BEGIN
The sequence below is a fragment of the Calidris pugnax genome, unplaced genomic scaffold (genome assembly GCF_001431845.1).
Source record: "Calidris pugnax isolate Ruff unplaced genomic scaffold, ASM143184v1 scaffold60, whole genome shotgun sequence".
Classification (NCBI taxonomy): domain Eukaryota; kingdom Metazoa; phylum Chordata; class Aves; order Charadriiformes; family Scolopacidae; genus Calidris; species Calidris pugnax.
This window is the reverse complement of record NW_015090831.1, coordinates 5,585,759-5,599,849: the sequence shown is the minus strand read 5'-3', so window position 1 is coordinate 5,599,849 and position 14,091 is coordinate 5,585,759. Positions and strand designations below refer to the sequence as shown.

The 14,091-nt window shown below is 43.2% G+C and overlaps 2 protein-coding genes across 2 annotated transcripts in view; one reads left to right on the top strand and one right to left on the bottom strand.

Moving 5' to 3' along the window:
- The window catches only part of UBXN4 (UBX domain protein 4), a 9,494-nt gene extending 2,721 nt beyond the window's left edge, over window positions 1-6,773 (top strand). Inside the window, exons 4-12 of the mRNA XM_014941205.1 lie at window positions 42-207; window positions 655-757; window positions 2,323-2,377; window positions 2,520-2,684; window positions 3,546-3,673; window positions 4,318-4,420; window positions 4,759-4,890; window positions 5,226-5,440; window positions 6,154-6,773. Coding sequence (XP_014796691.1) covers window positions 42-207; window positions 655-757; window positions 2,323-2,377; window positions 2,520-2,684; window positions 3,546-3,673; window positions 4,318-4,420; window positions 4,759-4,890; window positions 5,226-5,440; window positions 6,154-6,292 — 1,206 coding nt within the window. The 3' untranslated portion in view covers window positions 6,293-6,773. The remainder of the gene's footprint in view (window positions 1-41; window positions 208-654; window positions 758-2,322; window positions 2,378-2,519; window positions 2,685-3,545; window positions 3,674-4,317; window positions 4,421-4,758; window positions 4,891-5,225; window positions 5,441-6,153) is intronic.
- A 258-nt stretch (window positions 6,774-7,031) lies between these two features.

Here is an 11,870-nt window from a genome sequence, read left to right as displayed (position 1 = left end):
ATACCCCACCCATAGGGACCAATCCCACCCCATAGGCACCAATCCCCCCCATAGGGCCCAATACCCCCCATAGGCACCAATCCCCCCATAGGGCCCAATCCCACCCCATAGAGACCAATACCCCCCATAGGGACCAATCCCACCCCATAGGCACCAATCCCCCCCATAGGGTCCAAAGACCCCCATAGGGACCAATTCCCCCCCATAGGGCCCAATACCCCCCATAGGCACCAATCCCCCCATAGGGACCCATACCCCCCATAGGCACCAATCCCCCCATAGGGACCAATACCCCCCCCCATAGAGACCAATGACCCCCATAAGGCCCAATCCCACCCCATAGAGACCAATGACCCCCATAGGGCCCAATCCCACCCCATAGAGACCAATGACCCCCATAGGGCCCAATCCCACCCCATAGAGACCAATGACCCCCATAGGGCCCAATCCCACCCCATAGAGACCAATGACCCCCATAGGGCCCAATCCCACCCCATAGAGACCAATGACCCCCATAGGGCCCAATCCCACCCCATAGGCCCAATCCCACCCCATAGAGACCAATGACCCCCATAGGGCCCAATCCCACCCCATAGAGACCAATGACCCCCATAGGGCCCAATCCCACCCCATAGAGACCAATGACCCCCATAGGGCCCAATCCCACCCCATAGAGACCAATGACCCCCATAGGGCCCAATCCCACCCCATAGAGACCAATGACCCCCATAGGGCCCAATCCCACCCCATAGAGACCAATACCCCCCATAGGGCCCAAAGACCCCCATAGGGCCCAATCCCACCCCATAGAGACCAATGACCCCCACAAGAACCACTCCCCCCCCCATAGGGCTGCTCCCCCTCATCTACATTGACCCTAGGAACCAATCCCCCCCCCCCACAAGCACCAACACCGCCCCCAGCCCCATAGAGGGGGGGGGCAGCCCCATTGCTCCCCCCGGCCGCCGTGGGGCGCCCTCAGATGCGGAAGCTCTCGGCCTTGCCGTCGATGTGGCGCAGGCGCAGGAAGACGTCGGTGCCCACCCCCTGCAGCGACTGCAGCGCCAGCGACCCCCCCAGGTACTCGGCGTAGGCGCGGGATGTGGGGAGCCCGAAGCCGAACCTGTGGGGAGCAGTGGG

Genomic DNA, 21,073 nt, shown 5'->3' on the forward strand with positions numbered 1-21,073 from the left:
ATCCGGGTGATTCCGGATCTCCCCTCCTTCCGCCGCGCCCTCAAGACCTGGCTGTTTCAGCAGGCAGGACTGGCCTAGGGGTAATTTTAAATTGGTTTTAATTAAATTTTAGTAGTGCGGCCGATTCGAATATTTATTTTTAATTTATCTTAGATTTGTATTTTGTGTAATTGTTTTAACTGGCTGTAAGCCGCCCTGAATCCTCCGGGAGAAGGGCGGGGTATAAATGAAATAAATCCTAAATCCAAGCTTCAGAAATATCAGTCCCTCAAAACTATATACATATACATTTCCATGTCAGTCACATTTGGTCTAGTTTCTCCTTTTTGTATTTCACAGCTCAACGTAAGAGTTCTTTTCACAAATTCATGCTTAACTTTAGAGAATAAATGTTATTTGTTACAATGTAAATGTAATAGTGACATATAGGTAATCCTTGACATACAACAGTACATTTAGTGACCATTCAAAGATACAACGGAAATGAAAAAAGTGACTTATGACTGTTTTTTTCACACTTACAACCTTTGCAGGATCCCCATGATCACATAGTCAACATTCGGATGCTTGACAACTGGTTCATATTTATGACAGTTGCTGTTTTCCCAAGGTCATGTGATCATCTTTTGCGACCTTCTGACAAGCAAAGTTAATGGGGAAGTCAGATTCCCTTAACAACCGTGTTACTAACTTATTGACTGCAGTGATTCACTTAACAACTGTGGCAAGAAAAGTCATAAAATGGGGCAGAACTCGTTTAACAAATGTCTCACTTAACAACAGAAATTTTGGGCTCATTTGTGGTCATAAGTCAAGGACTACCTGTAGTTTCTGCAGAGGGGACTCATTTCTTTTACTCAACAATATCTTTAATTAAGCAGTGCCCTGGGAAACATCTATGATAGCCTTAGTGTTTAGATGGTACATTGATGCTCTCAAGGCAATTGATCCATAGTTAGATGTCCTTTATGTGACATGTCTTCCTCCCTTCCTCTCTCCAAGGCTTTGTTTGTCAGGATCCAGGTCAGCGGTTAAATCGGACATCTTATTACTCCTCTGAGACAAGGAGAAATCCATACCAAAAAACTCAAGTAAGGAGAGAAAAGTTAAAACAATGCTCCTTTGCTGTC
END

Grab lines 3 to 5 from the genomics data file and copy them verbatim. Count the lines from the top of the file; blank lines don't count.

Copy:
Classification (NCBI taxonomy): domain Eukaryota; kingdom Metazoa; phylum Chordata; class Aves; order Charadriiformes; family Scolopacidae; genus Calidris; species Calidris pugnax.
This window is the reverse complement of record NW_015090831.1, coordinates 5,585,759-5,599,849: the sequence shown is the minus strand read 5'-3', so window position 1 is coordinate 5,599,849 and position 14,091 is coordinate 5,585,759. Positions and strand designations below refer to the sequence as shown.

The 14,091-nt window shown below is 43.2% G+C and overlaps 2 protein-coding genes across 2 annotated transcripts in view; one reads left to right on the top strand and one right to left on the bottom strand.